Hot tropical sounds!
TAMARA MARIA: DUTCH LADY OF BOSSA NOVA
As a kid she listened to Nat King Cole's music in her father's record collection and she loved to listen to the music of Ella Fitzgerald and Count Basie. She became fascinated by the Bossa-Nova music when whe first heard the famous tune Desafinado played by João Gilberto and Stan Getz.
Tamara Maria released a few years ago her first album simple entitled Tamara Maria ( PRCD 200778 ) dedicated to the Brazilian musical legacy - an album which surprised me, not only because the pleasant warm and professional voice of Tamara Maria but also because of the arrangements and accompanists. It's her first album released under her own name, but she is to be heard on numerous previous albums by bands like Combo Moderna, La Luna Azura, Solo Moderna and Jazz Juice.
Tamara Maria's debut album.
As a kid Tamara Maria, her Christian names became her artist name, dreamed to become a dancer like her mother. Her first appearance was as a 4-years old child and later she became a solo-dancer at several dance ensembles. But in fact she loved to sing and of course she loved to share her fascination for the Brazilian music. After she finished the Conservatorium, she studied at the famous Centro Musical Adolfo in Rio de Janeiro.
Cor Bakker, known piano player to the general public, thanks to his performances in the prime time Dutch TV shows of show master Paul De Leeuw, met her in Rio de Janeiro five years ago and invited her in his TV-program “Cor Op Reis”. He accompanied her in four tracks, including a great duet with Tamara Maria, titled Comecar de Novo ( = a new beginning), dedicated to Louis (Wiet) Poetiray, a Dutch musician, active in the so-called Indo-Rock scene, who passed away in September 2007 during the preparations for the album. De Wiet has played an important role in her life and that's why she dedicated this reord to him ..... Next fragment gives a good idea how Tamara Maria sounds on this record. She sings Madalena, accompanied by Frans Van Keep. On the record Maarten van der Grinten plays the guitar. Enjoy these tropical sounds The Bossa Nova became popular in the 1960s thanks to musicians like João and Astrud Gilberto and Antonio Carlos Jobim. In fact the Bossa Nova, a mix of Brazilian music and jazz, was first created with the tune Chega de Saudade ( also known by its English title No More Blues), recorded by Elizete Moreira Cardoso, the famous Brazilian singer and actress, discovered in the 1930s by Jacob do Bandolim, icon of Choro music. I wrote about that in a contribution about Eliane Elias, who dedicated a few years ago an album to the Bossa Nova and its 50th birthday.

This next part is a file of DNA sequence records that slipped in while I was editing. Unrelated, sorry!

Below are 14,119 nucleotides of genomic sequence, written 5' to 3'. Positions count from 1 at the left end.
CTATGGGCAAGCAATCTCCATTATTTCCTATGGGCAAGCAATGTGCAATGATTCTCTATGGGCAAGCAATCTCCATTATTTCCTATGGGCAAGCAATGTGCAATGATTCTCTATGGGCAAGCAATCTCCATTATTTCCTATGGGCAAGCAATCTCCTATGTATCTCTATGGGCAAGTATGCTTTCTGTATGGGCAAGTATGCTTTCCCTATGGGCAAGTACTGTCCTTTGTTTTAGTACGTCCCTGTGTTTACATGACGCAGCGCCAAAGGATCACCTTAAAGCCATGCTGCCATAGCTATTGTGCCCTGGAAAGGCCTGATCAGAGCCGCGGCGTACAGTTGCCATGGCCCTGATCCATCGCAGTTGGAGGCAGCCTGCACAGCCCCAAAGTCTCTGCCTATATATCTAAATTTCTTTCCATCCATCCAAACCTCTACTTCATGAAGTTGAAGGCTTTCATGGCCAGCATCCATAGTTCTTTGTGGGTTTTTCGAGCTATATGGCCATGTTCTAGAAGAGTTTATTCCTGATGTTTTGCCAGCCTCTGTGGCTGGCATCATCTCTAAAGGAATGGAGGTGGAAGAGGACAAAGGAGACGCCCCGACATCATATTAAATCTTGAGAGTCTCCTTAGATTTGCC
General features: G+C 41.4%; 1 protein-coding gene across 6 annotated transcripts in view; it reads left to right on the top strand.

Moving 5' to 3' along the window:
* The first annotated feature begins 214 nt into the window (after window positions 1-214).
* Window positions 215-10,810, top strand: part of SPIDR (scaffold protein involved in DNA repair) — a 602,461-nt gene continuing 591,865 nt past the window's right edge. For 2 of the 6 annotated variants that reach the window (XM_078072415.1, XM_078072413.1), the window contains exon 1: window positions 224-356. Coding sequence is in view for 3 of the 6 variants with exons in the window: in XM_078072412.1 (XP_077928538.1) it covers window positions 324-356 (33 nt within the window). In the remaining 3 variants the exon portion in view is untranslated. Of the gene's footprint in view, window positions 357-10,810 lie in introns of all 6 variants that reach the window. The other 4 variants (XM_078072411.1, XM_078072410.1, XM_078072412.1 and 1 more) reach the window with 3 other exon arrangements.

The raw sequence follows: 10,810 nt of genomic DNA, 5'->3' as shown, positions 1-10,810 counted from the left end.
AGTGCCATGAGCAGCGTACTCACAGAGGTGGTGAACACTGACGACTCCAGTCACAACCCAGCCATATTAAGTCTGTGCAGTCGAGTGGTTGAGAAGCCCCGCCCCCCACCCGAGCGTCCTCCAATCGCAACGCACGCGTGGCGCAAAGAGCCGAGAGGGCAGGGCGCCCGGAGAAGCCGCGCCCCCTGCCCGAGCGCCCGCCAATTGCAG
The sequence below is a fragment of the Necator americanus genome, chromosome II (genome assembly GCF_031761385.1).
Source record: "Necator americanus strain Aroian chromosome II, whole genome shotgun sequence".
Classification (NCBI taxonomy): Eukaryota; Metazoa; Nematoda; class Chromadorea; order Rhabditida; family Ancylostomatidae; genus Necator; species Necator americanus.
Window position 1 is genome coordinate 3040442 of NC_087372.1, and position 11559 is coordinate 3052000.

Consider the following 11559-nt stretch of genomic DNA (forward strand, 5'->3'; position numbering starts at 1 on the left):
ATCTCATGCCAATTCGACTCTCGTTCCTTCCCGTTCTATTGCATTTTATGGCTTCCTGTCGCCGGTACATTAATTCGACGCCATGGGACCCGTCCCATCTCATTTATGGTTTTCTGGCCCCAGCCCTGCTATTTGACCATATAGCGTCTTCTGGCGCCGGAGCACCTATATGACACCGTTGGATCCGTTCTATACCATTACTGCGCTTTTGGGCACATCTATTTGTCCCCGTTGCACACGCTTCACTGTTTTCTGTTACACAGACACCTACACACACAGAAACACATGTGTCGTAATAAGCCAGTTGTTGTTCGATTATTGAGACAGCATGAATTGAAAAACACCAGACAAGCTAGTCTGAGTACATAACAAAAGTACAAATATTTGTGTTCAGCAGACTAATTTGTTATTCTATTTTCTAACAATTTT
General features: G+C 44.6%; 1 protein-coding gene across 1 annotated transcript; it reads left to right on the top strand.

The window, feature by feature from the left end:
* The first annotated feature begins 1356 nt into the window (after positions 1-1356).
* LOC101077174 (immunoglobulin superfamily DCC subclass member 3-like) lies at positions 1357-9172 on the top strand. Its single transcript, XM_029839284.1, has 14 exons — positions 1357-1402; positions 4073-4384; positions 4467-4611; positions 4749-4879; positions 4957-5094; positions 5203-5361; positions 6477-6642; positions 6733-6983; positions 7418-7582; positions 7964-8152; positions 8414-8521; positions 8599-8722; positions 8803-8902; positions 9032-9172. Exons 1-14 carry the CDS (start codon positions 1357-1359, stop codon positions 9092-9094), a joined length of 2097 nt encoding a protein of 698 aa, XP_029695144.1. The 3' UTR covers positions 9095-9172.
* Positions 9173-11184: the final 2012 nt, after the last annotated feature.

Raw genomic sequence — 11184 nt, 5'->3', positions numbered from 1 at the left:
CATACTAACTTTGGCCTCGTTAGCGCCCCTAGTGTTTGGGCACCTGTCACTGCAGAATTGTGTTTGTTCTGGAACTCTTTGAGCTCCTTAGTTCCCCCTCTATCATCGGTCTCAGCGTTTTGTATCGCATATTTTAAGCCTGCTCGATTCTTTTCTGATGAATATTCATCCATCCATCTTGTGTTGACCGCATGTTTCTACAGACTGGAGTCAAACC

A lot of people like this style of music, especially to relax, but Tamara Maria didn't make a traditional album copying the great standards from the 1960s, but invited young jazz musicians who gave some tunes a rather modern groovy base, with funky bass lines and rhythm patterns. On several tracks, like Jobim's Fotografia and Garota de Ipanema, Madalena, Pela Praia ( a Tamara Maria composition) and A Rã, she is accompanied by Alain Eskinasi, who made the arrangements and used electronic percussion instruments and bass synthesizer. I was fascinated to hear these 1960s Bossa Novas in new arrangements - I'm sure these tracks make it to a must have for a lot of (young) people, who won't be identified and labelled as "jazz-fans". On one tracks, a double tune, Detour to Soho, written by Maarten Van Der Grinten and Samba do Soho, Tamara Maria is joined by the Dutch leading "crooner" Wouter Hamel - one of the most popular young jazz vocalists in the Netherlands now a days. She told me that she has plans to sing Choro in the period to come: a great idea for a new album I hope! I'm convinced that this debut album by Tamara Maria will please a lot of serious music lovers - an album that should be in your record collection.
The record Tamara Maria is to obtain at her website.
Tamara Maria, whose roots are in Indonesia, Holland, the Molucca Islands and Portugal, released a great debut album dedicated to the Brazilian music - the Bossa Nova, born 50 years ago as a mix of Brazilian music and jazz elements. She didn't copy the old standards, but gave it her own modern fresh rhythmic groove .... The Keep Swinging blog loves to inform you about that. Don't miss it.
1250 x KEEP SWINGING BLOG